Syncerus – African buffalo

They are also known as the "black death" or "widowmaker," which says a lot about them – dangerous!

A formidable and resilient herbivore native to various parts of sub-Saharan Africa, African buffaloes are characterized by their robust build and striking horn structure. As grazers, they play a significant role in the continent’s ecosystems, influencing the diversity and distribution of vegetation. Despite their herbivorous diet, African buffaloes are renowned for their aggressive nature and strength, making them one of Africa’s most dangerous animals, especially when threatened or injured.

African buffaloes are large, with adults reaching lengths of up to 3.4 meters (11 feet) and weighing 900 kilograms (about 2,000 pounds). Their long, stocky bodies are covered in dark brown or black coats, with older individuals sometimes appearing more grayish. One of the most distinguishing features of the African buffalo is its horns. These horns have a unique growth pattern; they diverge downwards at the base, then curve upwards and outwards. In males, the horns’ bases grow close enough to form a continuous bone shield known as a “boss,” used in battles for dominance within the herd and defense against predators.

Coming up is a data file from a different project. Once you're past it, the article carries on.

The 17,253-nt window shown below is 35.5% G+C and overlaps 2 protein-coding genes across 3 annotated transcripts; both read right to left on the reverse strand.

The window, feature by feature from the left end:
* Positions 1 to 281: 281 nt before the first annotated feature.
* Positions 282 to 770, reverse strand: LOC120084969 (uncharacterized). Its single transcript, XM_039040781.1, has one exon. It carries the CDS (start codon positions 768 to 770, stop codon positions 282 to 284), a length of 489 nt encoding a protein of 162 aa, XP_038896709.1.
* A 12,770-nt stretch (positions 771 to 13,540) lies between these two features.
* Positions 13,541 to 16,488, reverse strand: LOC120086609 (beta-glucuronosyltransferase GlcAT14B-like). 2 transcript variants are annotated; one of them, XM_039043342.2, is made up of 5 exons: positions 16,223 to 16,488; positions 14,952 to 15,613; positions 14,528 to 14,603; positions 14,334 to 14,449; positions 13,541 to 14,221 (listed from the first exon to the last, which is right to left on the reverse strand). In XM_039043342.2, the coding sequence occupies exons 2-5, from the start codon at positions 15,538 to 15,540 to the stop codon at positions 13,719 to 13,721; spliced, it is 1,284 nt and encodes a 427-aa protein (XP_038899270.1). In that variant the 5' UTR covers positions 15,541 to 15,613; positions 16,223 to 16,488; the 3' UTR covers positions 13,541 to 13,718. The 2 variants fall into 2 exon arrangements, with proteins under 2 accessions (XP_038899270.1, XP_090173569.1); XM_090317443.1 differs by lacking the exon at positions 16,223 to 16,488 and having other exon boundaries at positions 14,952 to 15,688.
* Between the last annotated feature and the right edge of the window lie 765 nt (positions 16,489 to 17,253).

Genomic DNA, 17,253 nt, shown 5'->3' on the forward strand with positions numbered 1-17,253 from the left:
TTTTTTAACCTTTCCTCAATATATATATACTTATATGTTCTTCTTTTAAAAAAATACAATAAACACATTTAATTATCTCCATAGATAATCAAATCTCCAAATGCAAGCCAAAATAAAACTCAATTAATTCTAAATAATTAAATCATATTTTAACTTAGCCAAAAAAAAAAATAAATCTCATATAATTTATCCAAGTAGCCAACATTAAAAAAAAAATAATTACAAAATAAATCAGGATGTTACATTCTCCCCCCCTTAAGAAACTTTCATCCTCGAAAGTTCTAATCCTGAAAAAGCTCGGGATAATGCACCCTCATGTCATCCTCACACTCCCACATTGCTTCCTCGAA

The African buffalo is revered and feared for its formidable defense strategies. When faced with predators such as lions, buffaloes can become aggressive and have been known to kill lions or chase them into trees. This collective defense mechanism, especially when protecting calves or injured members, underscores the buffalo’s reputation for solidarity and strength in the face of threats.

Regarded as one of the “Big Five” game animals in Africa, alongside the lion, leopard, rhinoceros, and elephant, trophy hunters often seek the African buffalo. The term “Big Five” was originally coined to denote the five most difficult and dangerous animals to hunt on foot in Africa. While this label has contributed to the African buffalo’s fame, it has also made them a target for hunting, which, combined with habitat loss and diseases such as bovine tuberculosis, poses significant challenges to their populations.